Common Self-Storage Building Components: Steel Types, Metal Panels and Insulation

If you’re building a self-storage facility, there’ll be many decisions to make regarding components and materials. This article explores some of the industry’s most popular structural and exterior options and how local requirements may impact your choices.

Melissa Anderson, Account Manager

June 14, 2023

7 Min Read
Cactus Storage in Peoria, Arizona
Cactus Storage in Peoria, Arizona

When developing a self-storage facility, there are many important decisions to make. Among them are the types of building materials to use. You’ll need to make these choices during the design (pre-construction) phase of the project. While many will be based on your preferences and budget, some will be dictated by local building codes as well as municipal authorities who have the power to approve or reject your proposal.

Steel is predominantly used in the self-storage industry, so in this article, I’ll explore the various materials a steel contractor might include in their scope of work. Some will be chosen primarily for their look, while others are necessary for the building to be structurally sound. Though determining the aesthetics of a building may be more fun, the structural design is incredibly important. But the fact is, there are many ways to engineer a building to meet requirements.

Cold-formed steel framing


Types of Steel

There are two types of steel commonly used in self-storage building. The first is cold-formed steel (CFS), which is often used in framing. It’s a light-gauge metal that can be bent into different shapes for various functions. In the building industry, each piece of CFS is called a “member.” The use of the member and the code requirements will dictate the thickness, or gauge, of the steel to be used.

The 2022 International Building Code allows for multi-story buildings to be reach up to four stories using light-gauge framing. However, many jurisdictions haven’t adopted this code yet. Depending on where the project is, the code may only allow for up to three stories.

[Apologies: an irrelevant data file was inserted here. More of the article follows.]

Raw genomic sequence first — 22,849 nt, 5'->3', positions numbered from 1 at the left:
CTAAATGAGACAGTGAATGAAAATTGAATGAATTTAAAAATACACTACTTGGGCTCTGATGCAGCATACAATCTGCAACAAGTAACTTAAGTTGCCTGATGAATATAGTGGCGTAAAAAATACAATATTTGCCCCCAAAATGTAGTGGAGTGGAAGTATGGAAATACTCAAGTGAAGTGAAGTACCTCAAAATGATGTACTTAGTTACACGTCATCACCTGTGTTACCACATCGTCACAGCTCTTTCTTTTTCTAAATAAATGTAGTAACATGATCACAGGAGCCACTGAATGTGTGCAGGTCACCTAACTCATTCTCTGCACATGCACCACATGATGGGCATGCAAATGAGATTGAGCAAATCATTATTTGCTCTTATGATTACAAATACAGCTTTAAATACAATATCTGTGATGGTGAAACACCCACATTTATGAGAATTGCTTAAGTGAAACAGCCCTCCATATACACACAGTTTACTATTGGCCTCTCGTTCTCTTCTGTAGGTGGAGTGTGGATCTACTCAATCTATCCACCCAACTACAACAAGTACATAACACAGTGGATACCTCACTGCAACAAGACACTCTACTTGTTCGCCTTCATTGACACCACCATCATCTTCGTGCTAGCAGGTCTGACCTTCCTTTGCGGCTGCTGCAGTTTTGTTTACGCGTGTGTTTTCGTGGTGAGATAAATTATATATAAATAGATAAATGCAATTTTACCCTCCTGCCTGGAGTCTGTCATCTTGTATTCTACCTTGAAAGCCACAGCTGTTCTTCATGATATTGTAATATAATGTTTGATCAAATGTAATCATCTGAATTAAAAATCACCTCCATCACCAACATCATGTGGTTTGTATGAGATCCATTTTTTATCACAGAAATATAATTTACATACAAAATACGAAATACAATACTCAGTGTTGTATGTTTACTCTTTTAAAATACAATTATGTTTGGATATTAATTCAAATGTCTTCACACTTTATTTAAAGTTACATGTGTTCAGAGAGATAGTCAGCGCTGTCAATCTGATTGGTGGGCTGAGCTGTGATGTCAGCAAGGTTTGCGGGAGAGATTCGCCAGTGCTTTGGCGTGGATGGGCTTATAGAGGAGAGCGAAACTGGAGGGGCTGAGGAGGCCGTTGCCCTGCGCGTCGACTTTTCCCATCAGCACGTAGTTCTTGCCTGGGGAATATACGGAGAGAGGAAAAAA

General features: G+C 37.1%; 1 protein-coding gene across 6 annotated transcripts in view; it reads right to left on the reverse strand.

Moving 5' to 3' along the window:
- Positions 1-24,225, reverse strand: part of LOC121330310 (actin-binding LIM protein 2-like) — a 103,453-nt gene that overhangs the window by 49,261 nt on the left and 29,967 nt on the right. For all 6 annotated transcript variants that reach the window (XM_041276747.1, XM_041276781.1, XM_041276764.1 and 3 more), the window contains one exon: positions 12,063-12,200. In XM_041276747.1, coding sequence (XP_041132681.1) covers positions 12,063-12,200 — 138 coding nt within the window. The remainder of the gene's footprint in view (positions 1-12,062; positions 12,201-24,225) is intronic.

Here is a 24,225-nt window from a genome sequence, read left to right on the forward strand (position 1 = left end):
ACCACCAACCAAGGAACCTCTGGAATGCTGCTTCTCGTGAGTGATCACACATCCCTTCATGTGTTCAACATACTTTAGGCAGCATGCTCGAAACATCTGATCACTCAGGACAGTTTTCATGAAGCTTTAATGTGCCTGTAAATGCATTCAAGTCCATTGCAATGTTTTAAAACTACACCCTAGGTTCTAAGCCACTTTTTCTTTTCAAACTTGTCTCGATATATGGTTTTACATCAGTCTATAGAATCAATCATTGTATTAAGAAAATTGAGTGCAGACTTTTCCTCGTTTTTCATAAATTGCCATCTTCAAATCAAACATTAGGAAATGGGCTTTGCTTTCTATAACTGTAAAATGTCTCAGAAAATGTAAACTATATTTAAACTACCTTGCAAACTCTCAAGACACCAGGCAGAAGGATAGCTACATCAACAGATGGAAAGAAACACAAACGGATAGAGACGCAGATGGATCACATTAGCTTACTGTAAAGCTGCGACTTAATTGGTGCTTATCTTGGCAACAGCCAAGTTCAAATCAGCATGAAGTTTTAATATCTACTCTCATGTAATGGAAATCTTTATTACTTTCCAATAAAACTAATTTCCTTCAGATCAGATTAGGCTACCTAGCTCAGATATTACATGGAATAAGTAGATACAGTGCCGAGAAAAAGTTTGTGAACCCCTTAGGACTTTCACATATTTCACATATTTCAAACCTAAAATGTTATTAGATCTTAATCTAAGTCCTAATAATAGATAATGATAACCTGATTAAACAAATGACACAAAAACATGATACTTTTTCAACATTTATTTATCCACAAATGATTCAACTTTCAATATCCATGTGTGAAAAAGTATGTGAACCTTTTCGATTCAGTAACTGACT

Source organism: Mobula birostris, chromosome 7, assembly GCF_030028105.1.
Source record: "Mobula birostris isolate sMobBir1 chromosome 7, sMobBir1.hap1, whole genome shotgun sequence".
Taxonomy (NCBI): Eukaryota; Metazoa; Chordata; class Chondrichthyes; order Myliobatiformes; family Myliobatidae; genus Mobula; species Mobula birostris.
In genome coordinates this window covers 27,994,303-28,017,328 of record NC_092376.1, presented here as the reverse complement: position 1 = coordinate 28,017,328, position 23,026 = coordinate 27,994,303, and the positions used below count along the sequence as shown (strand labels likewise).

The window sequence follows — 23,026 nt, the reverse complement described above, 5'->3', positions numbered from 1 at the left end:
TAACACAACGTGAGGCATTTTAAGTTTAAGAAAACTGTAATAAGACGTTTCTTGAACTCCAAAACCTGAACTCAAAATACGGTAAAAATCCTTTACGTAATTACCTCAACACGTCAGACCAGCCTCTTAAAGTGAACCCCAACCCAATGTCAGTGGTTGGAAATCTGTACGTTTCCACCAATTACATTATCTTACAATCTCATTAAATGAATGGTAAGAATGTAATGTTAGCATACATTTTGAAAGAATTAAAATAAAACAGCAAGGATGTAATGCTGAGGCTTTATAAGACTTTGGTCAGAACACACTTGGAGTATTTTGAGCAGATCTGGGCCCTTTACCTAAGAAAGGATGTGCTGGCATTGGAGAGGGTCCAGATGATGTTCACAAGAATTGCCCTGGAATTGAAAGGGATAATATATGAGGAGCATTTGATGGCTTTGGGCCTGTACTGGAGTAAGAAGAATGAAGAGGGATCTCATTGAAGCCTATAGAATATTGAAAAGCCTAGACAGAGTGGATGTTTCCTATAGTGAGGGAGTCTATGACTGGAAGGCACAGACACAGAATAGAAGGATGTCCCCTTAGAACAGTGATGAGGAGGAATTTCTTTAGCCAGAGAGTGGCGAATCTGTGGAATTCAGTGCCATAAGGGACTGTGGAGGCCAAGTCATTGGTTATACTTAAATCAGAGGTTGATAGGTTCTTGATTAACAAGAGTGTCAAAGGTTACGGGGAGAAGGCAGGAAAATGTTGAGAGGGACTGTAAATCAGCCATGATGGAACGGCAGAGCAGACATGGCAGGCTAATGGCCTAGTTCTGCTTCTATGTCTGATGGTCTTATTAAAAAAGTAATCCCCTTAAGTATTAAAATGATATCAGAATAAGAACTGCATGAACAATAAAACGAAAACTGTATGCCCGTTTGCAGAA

Structural steel is very different from CFS. In this case, the steel is heated and other elements added for the preferred combination. To get the final product, the steel is manipulated into the desired shape while it’s hot. The results are rigid and much heavier than CFS members. They’re thicker and provide structural support that can’t be achieved with light-gauge steel.

Structural-steel members can be implemented into a self-storage design to provide additional support when the span is too far for a light-gauge member. If the building has more stories than what’s allowed for using CFS, then a structural-steel podium on the lower floor may be required.

Insulated metal panels


Metal Building Panels

When designing the look of your self-storage buildings, there are several materials to consider. It’s quite common to use metal panels for the exterior walls and roof, but there are various kinds from which to choose. Some can upgrade the look of a property to give it that “class-A” feel.

Exposed-fastening panels. These are the most cost-effective option and commonly used for interior and exterior walls. In this case, the screw fasteners are visible, and there are several profiles from which to choose that vary in ridge height and spacing. Though this type of panel can be used for roof systems of enclosed storage units, it isn’t recommended. Over time, the metal will expand and contract, causing the sealing washer to deteriorate, which may lead to water intrusion. However, these panels are a great option for boat/RV-storage canopies.

Concealed-fastening panels. On these panels, the screws that fasten to the roof or framing are hidden, given the buildings a sleek, modern look. Again, there’s a wide variety of profiles from which to choose and many manufacturers. A widely used product in this category is the standing-seam roof in which the panels overlap using clamps. The overlap happens on the “leg” of the panel system. The panels either snap together or are mechanically seamed.

Insulated metal panels (IMPs). These provide the most diverse palette of finishes but come with a higher price point. IMPs are lightweight with an insulating foam core sandwiched between metal panels. What makes them unique is the variety of composite textures that can be used on the exterior. Options include everything from wood grain to stucco. Beyond their attractive look, they offer energy efficiency to reach the required R-value needed for insulating the building. Let’s dive into that in more detail.